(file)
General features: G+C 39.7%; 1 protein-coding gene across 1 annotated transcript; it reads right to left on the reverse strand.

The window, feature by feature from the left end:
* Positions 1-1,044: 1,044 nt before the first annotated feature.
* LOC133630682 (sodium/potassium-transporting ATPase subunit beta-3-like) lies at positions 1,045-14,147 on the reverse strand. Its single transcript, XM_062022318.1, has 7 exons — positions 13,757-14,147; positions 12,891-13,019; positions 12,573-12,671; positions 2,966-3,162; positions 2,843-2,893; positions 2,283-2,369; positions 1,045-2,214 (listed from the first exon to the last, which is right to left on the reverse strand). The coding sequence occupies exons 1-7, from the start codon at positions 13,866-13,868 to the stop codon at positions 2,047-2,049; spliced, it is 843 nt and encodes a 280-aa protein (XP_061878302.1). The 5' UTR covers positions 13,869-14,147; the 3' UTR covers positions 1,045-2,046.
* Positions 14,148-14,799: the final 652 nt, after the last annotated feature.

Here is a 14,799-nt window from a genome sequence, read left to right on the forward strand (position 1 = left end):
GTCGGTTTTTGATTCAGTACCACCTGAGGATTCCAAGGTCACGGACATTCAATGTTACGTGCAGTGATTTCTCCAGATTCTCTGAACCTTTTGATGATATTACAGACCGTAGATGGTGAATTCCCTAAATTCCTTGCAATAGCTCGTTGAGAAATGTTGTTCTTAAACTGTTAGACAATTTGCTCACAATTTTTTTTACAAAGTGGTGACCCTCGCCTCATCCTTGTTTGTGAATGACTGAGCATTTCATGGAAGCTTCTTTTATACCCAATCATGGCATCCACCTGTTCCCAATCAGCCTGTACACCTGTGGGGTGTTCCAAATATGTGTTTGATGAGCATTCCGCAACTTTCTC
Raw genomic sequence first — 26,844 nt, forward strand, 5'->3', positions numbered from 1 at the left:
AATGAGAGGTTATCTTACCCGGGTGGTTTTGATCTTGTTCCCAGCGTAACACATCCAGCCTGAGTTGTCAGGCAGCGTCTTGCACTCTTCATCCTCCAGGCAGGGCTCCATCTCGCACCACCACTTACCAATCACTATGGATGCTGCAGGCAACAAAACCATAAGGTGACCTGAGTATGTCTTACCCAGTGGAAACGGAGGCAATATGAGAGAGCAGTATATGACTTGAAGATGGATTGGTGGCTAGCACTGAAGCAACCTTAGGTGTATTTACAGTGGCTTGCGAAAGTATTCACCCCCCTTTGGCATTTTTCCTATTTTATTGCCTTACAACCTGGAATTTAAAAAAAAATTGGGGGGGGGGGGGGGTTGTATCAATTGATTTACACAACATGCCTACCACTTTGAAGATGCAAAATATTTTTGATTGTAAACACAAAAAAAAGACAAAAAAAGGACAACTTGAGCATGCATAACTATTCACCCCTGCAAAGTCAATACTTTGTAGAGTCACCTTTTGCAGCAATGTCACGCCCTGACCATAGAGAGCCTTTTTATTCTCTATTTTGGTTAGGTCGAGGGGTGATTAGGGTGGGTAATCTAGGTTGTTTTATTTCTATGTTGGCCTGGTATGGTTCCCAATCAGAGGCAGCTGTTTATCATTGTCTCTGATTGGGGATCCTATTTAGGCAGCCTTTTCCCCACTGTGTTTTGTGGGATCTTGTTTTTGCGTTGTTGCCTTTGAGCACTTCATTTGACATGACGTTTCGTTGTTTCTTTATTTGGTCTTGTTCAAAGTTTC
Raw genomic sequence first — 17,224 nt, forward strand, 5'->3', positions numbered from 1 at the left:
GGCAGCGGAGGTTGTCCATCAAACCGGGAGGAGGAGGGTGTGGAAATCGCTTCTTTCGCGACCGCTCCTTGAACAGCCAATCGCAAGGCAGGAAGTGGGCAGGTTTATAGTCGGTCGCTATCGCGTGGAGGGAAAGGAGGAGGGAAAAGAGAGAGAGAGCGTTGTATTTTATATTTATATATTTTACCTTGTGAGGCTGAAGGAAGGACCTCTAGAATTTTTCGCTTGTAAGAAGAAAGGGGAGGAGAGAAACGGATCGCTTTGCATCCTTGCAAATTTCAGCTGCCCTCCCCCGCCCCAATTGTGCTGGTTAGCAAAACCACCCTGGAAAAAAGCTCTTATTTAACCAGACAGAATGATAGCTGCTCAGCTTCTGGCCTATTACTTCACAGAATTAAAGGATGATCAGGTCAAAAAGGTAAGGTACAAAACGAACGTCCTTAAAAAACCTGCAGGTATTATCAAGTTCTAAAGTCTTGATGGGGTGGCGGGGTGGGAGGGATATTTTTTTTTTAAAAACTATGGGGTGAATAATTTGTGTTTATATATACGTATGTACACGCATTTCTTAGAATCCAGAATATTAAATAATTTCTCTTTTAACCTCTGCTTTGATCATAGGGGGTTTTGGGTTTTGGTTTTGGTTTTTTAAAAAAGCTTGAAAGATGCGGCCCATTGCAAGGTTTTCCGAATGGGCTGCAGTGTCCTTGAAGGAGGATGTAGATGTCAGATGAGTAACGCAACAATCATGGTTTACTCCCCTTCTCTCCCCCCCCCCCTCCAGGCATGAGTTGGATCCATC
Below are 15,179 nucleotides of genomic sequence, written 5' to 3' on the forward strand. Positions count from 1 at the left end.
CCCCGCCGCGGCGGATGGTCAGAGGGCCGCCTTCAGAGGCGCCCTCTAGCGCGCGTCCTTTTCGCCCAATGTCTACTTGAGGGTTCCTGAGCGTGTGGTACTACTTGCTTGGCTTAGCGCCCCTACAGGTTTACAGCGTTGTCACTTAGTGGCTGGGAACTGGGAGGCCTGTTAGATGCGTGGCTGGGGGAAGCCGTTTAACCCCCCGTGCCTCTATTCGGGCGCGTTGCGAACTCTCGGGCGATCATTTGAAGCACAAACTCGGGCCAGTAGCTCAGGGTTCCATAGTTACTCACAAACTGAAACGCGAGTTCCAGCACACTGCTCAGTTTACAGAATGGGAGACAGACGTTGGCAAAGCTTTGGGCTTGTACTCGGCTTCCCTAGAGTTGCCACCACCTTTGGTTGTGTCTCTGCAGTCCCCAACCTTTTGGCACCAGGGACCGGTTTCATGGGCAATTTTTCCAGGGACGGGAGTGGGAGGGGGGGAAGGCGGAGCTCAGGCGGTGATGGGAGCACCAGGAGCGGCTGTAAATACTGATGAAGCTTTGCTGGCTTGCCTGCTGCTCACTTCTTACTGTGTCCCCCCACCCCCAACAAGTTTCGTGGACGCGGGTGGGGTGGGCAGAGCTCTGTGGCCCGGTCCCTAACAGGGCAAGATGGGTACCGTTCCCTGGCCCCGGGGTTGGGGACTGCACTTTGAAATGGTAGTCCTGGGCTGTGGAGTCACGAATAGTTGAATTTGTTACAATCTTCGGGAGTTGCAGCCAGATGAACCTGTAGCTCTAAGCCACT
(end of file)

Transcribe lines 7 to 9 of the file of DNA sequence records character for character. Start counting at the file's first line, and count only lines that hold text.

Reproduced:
GTCGGTTTTTGATTCAGTACCACCTGAGGATTCCAAGGTCACGGACATTCAATGTTACGTGCAGTGATTTCTCCAGATTCTCTGAACCTTTTGATGATATTACAGACCGTAGATGGTGAATTCCCTAAATTCCTTGCAATAGCTCGTTGAGAAATGTTGTTCTTAAACTGTTAGACAATTTGCTCACAATTTTTTTTACAAAGTGGTGACCCTCGCCTCATCCTTGTTTGTGAATGACTGAGCATTTCATGGAAGCTTCTTTTATACCCAATCATGGCATCCACCTGTTCCCAATCAGCCTGTACACCTGTGGGGTGTTCCAAATATGTGTTTGATGAGCATTCCGCAACTTTCTC
Raw genomic sequence first — 26,844 nt, forward strand, 5'->3', positions numbered from 1 at the left:
AATGAGAGGTTATCTTACCCGGGTGGTTTTGATCTTGTTCCCAGCGTAACACATCCAGCCTGAGTTGTCAGGCAGCGTCTTGCACTCTTCATCCTCCAGGCAGGGCTCCATCTCGCACCACCACTTACCAATCACTATGGATGCTGCAGGCAACAAAACCATAAGGTGACCTGAGTATGTCTTACCCAGTGGAAACGGAGGCAATATGAGAGAGCAGTATATGACTTGAAGATGGATTGGTGGCTAGCACTGAAGCAACCTTAGGTGTATTTACAGTGGCTTGCGAAAGTATTCACCCCCCTTTGGCATTTTTCCTATTTTATTGCCTTACAACCTGGAATTTAAAAAAAAATTGGGGGGGGGGGGGGGTTGTATCAATTGATTTACACAACATGCCTACCACTTTGAAGATGCAAAATATTTTTGATTGTAAACACAAAAAAAAGACAAAAAAAGGACAACTTGAGCATGCATAACTATTCACCCCTGCAAAGTCAATACTTTGTAGAGTCACCTTTTGCAGCAATGTCACGCCCTGACCATAGAGAGCCTTTTTATTCTCTATTTTGGTTAGGTCGAGGGGTGATTAGGGTGGGTAATCTAGGTTGTTTTATTTCTATGTTGGCCTGGTATGGTTCCCAATCAGAGGCAGCTGTTTATCATTGTCTCTGATTGGGGATCCTATTTAGGCAGCCTTTTCCCCACTGTGTTTTGTGGGATCTTGTTTTTGCGTTGTTGCCTTTGAGCACTTCATTTGACATGACGTTTCGTTGTTTCTTTATTTGGTCTTGTTCAAAGTTTC